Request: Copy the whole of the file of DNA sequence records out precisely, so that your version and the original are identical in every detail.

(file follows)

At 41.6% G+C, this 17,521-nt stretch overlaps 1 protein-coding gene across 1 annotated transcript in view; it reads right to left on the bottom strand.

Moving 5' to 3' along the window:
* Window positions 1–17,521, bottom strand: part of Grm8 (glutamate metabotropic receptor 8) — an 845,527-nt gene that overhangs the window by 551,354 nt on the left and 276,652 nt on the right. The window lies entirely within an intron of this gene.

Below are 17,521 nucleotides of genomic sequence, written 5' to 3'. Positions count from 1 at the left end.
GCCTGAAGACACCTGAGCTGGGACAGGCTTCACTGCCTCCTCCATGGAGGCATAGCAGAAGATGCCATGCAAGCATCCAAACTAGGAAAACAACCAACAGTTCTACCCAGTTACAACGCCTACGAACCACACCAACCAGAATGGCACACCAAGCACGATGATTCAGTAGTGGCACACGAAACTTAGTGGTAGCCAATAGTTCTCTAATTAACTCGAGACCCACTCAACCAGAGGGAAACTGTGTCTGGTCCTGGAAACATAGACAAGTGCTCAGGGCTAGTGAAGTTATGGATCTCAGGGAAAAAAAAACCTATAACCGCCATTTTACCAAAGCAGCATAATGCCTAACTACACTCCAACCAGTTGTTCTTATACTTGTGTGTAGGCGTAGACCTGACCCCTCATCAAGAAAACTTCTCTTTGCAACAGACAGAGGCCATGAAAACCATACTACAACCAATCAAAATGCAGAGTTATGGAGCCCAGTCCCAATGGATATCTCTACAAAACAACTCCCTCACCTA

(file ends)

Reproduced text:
At 41.6% G+C, this 17,521-nt stretch overlaps 1 protein-coding gene across 1 annotated transcript in view; it reads right to left on the bottom strand.

Moving 5' to 3' along the window:
* Window positions 1–17,521, bottom strand: part of Grm8 (glutamate metabotropic receptor 8) — an 845,527-nt gene that overhangs the window by 551,354 nt on the left and 276,652 nt on the right. The window lies entirely within an intron of this gene.

Below are 17,521 nucleotides of genomic sequence, written 5' to 3'. Positions count from 1 at the left end.
GCCTGAAGACACCTGAGCTGGGACAGGCTTCACTGCCTCCTCCATGGAGGCATAGCAGAAGATGCCATGCAAGCATCCAAACTAGGAAAACAACCAACAGTTCTACCCAGTTACAACGCCTACGAACCACACCAACCAGAATGGCACACCAAGCACGATGATTCAGTAGTGGCACACGAAACTTAGTGGTAGCCAATAGTTCTCTAATTAACTCGAGACCCACTCAACCAGAGGGAAACTGTGTCTGGTCCTGGAAACATAGACAAGTGCTCAGGGCTAGTGAAGTTATGGATCTCAGGGAAAAAAAAACCTATAACCGCCATTTTACCAAAGCAGCATAATGCCTAACTACACTCCAACCAGTTGTTCTTATACTTGTGTGTAGGCGTAGACCTGACCCCTCATCAAGAAAACTTCTCTTTGCAACAGACAGAGGCCATGAAAACCATACTACAACCAATCAAAATGCAGAGTTATGGAGCCCAGTCCCAATGGATATCTCTACAAAACAACTCCCTCACCTA